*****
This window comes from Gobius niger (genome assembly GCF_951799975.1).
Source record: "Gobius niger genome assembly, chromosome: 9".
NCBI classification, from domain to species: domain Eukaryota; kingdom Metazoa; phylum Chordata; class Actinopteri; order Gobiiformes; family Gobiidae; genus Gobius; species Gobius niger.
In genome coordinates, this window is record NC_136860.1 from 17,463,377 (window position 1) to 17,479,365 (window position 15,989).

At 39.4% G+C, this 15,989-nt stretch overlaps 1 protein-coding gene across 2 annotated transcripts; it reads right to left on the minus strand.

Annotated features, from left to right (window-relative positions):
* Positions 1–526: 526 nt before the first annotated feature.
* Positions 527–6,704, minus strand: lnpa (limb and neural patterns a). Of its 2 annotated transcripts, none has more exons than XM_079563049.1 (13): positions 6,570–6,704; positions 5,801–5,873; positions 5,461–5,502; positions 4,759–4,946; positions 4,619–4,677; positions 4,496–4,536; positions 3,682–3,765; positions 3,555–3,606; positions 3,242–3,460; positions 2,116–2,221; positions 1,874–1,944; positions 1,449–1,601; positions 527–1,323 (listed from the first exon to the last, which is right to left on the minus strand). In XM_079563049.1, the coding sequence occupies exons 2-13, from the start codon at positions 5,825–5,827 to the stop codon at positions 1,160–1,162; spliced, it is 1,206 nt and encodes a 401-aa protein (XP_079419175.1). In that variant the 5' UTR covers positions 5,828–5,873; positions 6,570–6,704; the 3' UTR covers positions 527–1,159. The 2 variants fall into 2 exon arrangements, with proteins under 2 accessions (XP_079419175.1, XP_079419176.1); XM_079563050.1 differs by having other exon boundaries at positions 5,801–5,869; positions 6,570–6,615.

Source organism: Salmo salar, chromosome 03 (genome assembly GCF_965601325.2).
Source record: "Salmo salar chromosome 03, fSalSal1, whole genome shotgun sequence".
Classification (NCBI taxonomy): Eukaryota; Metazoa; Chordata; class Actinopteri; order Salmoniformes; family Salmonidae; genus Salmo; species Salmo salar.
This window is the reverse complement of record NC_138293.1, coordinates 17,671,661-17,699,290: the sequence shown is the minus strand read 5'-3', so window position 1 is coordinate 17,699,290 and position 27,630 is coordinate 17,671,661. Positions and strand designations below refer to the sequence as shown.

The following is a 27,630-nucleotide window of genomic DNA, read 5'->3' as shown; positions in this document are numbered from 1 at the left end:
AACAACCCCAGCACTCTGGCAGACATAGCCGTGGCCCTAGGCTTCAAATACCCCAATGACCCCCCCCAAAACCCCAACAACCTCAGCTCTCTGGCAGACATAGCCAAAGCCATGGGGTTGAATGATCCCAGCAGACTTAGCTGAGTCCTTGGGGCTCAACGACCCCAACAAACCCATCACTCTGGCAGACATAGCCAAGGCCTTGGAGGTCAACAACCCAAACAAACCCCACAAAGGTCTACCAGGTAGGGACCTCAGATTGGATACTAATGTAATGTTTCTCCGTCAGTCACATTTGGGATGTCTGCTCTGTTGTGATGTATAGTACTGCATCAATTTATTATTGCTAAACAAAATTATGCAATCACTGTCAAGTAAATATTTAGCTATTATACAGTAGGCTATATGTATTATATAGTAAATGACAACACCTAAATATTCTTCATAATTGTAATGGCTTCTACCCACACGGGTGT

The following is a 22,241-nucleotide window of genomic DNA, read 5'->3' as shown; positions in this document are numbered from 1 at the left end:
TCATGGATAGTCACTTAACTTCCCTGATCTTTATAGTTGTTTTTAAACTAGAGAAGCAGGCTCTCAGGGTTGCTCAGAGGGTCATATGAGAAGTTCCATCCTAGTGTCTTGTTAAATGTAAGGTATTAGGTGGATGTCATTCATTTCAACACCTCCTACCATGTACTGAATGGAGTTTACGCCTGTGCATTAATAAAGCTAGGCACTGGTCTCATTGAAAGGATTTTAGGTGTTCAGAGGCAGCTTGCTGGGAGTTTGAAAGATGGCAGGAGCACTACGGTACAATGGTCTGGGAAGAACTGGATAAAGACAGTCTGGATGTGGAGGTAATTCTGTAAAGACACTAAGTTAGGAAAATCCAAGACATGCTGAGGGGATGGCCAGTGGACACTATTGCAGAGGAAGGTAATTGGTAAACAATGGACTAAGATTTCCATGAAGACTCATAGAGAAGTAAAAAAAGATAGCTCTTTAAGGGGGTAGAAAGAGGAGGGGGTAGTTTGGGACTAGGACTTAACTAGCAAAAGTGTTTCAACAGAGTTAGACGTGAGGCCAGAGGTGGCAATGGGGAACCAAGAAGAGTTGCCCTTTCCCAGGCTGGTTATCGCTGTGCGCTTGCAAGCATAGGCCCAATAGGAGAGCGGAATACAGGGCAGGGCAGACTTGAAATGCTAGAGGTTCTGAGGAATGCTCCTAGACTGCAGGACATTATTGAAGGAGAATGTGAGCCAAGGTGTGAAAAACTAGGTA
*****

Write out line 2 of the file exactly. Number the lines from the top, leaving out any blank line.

Source record: "Gobius niger genome assembly, chromosome: 9".